Wives or partners of those who have served abroad in the armed forces may be missing out on pension payments worth thousands of pounds.
Last year the government launched a scheme to offer National Insurance Credits to 20,000 military spouses.
But following a Freedom of Information Request, insurance firm Royal London discovered that fewer than 4,000 people have applied for it so far.
The payments could be worth up to £30,000 over the course of retirement.
“This is a very good scheme to recognise the service of military wives over the years, but the take-up so far has been very poor,” said Steve Webb, director of policy at Royal London.
“Women should not be suffering in retirement for their loyal service alongside their husbands overseas.”
However spouses are not granted the National Insurance Credits (NICs) automatically. They have to apply.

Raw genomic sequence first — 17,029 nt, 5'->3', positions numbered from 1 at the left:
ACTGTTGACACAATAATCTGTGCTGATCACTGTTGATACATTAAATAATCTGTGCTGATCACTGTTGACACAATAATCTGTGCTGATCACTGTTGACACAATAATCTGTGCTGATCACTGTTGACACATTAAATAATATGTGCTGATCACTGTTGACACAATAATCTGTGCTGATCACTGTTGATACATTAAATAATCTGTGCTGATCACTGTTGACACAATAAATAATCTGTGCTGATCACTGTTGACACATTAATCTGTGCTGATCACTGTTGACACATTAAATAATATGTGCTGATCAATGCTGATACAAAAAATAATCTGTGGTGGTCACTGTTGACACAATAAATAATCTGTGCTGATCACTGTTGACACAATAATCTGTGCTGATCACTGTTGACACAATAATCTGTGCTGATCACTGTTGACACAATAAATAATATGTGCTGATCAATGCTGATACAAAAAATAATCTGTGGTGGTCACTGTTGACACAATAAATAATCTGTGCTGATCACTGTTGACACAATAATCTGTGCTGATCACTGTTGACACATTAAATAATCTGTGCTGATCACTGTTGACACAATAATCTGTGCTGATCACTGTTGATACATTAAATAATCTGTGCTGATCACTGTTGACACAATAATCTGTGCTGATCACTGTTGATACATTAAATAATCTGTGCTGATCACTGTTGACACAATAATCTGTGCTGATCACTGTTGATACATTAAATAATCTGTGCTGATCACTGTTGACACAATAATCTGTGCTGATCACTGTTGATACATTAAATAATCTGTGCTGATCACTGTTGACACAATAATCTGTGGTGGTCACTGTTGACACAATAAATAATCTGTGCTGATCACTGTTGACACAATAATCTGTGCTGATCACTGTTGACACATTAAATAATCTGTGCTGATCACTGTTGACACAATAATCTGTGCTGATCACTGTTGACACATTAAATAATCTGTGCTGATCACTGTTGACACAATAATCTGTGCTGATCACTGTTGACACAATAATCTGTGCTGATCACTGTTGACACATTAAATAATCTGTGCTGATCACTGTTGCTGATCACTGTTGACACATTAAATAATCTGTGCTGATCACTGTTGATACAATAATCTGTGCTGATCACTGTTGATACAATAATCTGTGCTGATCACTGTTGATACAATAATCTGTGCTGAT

Mr Webb said the government should actively identify those eligible, and make sure they get the credits they are entitled to.
How the scheme works
NICs are given to people to make up gaps in their employment record, when they are unable to work.
Women taking time off to have children are typical beneficiaries.
Such credits are important, as only those who have 35 years of NI payments qualify for the full State Pension.
The NIC for military personnel allows:
- claims back to 1975
- claims from widows and divorcees
- claims from spouses born since April 1953